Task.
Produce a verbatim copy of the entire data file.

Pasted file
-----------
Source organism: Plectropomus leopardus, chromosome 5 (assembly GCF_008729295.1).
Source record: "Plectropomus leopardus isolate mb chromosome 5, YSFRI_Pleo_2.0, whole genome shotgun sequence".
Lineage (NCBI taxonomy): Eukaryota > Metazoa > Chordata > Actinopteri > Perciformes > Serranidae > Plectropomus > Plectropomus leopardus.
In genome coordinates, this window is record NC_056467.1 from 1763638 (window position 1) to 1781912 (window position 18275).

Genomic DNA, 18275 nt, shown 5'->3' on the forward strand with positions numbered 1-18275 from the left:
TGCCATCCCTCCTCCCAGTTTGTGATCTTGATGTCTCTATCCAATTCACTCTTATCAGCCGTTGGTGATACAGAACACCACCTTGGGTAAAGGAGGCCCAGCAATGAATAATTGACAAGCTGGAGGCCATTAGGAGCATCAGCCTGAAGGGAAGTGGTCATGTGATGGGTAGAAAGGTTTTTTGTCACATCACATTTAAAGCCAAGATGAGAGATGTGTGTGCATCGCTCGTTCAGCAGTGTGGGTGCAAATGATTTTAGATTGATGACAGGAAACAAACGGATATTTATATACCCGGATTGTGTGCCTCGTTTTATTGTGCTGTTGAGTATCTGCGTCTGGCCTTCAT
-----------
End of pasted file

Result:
Source organism: Plectropomus leopardus, chromosome 5 (assembly GCF_008729295.1).
Source record: "Plectropomus leopardus isolate mb chromosome 5, YSFRI_Pleo_2.0, whole genome shotgun sequence".
Lineage (NCBI taxonomy): Eukaryota > Metazoa > Chordata > Actinopteri > Perciformes > Serranidae > Plectropomus > Plectropomus leopardus.
In genome coordinates, this window is record NC_056467.1 from 1763638 (window position 1) to 1781912 (window position 18275).

Genomic DNA, 18275 nt, shown 5'->3' on the forward strand with positions numbered 1-18275 from the left:
TGCCATCCCTCCTCCCAGTTTGTGATCTTGATGTCTCTATCCAATTCACTCTTATCAGCCGTTGGTGATACAGAACACCACCTTGGGTAAAGGAGGCCCAGCAATGAATAATTGACAAGCTGGAGGCCATTAGGAGCATCAGCCTGAAGGGAAGTGGTCATGTGATGGGTAGAAAGGTTTTTTGTCACATCACATTTAAAGCCAAGATGAGAGATGTGTGTGCATCGCTCGTTCAGCAGTGTGGGTGCAAATGATTTTAGATTGATGACAGGAAACAAACGGATATTTATATACCCGGATTGTGTGCCTCGTTTTATTGTGCTGTTGAGTATCTGCGTCTGGCCTTCAT